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Recent globalisation has meant that performers are experiencing increased demands of their sport in order to be at the top of their game, whether this be through the intensity of training, technical or cognitive skills, competition frequency, or game congestion (Strudwick, 2013; Anderson et al, 2017). With this, the prevalence of injuries has escalated at every sporting level, which can be consequential to an athlete's career. Recovery from exercise-induced injury may be considered to have two main stages.

1. Healing and recovery stage: Characterised by an initial inflammatory response, subsequent wound healing, and reduced activity. More severe injuries may also experience limb immobilisation and reduced activity levels. Here, we promote nutritional strategies to minimise muscle loss.

2. Rehabilitation and return to play: This usually coincides with nutrition recommendations similar to that of increased muscle growth

So, how can we utilise 'periodised nutrition' to help influence these above stages, and speed up the recovery process of injury?

Maintain Energy Balance

As expected, maintaining an appropriate energy intake plays an important role in the recovery process following injury. Many individuals believe that energy intake should be reduced, due to less expenditure through physical activity. However, it has been shown that expenditure does not reduce as much as expected, as the healing process itself requires a lot of energy, depending on severity/duration. This means that many individuals tend to result in a negative energy balance, meaning the loss of muscle mass and other physiological functions may be exacerbated. On the flip side, a large positive energy balance is also undesirable, as this could accelerate muscle loss due to systemic inflammation, especially within the initial healing stages.

Tip one:
Keep calorie intake similar daily and monitor any fluctuations in body weight to ensure energy balance maintenance throughout the healing process. There are many free prediction equations available online, one of which you can find here. It may be a good idea to take regular weigh-ins to ensure you are in your personal maintenance zone, or adjust if needed!


Maintain a High Protein Intake

Injuries resulting in limb immobilisation are harmful to muscle mass and tendon functioning. In addition to this, muscle oxidative functioning and metabolic flexibility are also impaired with muscle disuse. With this, it is important we consciously increase muscle protein synthesis (MPS) to reduce this net loss. Supplementation of essential amino acids (EAA) has been shown to be the most important factor in MPS stimulation. However, given their high cost, focusing on overall daily protein intake is currently preferred as a countermeasure for inactivity-induced muscle loss.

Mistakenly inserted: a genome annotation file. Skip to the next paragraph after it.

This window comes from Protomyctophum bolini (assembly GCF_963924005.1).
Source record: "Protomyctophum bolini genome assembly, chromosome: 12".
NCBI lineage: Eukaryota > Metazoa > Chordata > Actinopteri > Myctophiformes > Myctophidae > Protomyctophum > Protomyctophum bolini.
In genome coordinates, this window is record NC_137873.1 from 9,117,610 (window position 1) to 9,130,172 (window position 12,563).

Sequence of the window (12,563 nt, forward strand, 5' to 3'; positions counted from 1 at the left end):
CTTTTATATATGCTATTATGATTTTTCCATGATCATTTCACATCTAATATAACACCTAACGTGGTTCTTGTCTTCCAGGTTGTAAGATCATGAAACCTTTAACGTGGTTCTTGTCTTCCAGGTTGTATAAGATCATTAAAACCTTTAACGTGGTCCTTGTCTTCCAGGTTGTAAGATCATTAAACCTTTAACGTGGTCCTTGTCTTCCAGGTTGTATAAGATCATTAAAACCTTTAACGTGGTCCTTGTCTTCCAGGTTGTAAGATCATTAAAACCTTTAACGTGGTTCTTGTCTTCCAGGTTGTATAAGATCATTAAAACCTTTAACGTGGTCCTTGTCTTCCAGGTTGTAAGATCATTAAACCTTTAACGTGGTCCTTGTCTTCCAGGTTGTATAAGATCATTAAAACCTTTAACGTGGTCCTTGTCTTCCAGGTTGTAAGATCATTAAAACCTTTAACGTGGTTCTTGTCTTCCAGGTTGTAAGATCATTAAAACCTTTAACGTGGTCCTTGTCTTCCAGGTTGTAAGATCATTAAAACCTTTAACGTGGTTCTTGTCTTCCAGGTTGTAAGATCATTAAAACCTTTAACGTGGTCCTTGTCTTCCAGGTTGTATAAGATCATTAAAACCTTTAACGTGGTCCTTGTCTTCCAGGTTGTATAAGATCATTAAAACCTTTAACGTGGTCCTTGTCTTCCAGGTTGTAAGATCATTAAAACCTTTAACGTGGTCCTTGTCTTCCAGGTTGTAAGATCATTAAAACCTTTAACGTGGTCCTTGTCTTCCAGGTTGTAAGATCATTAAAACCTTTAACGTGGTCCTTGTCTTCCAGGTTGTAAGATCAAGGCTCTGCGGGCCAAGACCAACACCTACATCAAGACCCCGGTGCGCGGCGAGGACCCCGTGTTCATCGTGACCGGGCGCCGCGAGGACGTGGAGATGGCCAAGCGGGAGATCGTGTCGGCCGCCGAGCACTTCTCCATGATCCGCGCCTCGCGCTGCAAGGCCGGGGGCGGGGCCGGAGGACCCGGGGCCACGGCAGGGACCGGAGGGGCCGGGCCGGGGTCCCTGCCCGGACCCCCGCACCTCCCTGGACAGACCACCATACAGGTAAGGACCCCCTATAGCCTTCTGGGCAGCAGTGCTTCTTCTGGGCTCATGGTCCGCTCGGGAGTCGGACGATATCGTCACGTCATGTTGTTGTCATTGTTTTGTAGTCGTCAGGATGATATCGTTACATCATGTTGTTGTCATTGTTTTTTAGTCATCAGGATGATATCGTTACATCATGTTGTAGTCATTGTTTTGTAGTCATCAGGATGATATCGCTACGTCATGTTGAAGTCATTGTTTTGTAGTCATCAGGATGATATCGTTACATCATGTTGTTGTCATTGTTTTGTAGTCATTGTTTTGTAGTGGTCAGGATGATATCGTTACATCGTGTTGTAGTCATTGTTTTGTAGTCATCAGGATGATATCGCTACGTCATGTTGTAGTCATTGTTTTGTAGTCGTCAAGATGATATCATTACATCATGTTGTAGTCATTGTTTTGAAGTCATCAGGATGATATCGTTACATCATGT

Tip Two:
Aim for 2-2.5g/kg of protein every day to help increase MPS. Keep in mind that if calories are reduced, protein intake will be reduced proportionally (unless a conscious effort is made to keep it high). Take a read of our 'All About Protein' blog here to see other reasons why protein is important within our diet and tips on how you can meet high recommendations.


Evidence on Nutraceuticals
There is some evidence for other various nutraceuticals and the role they may play in injury recovery. These are still fruitful areas for research, with dosages, timings, and other factors yet to be determined.

Omega-3: Omega-3 polyunsaturated fatty acids, are essential nutrients in neuronal cell function and neurotransmission, as well as inflammatory responses. With this, studies have found that consumption of omega-3 following injust can help to reduce pain/swelling.
Curcumin: A highly pleiotropic molecule with anti-inflammatory/oxidant properties. Studies have shown that consumption of curcumin may reduce an individual's pain and feelings of fatigue following injury.
Gelatin: A food source with similar properties to those found in collagen. Studies have shown consumption of gelatin can help to promote extracellular matrix production, as well as collagen synthesis.

Tip Three:
There is some evidence that nutraceuticals can help with the injury recovery process on a situational basis. Sticking to a balanced whole-food approach will help to ensure an appropriate intake of various vitamins and minerals, which each play a vital role in recovery (bone health, antioxidants, muscle contraction, etc).


We have worked with hundreds of clients who are wanting to get their nutritional intake nailed consistently, and most importantly - sustainably.

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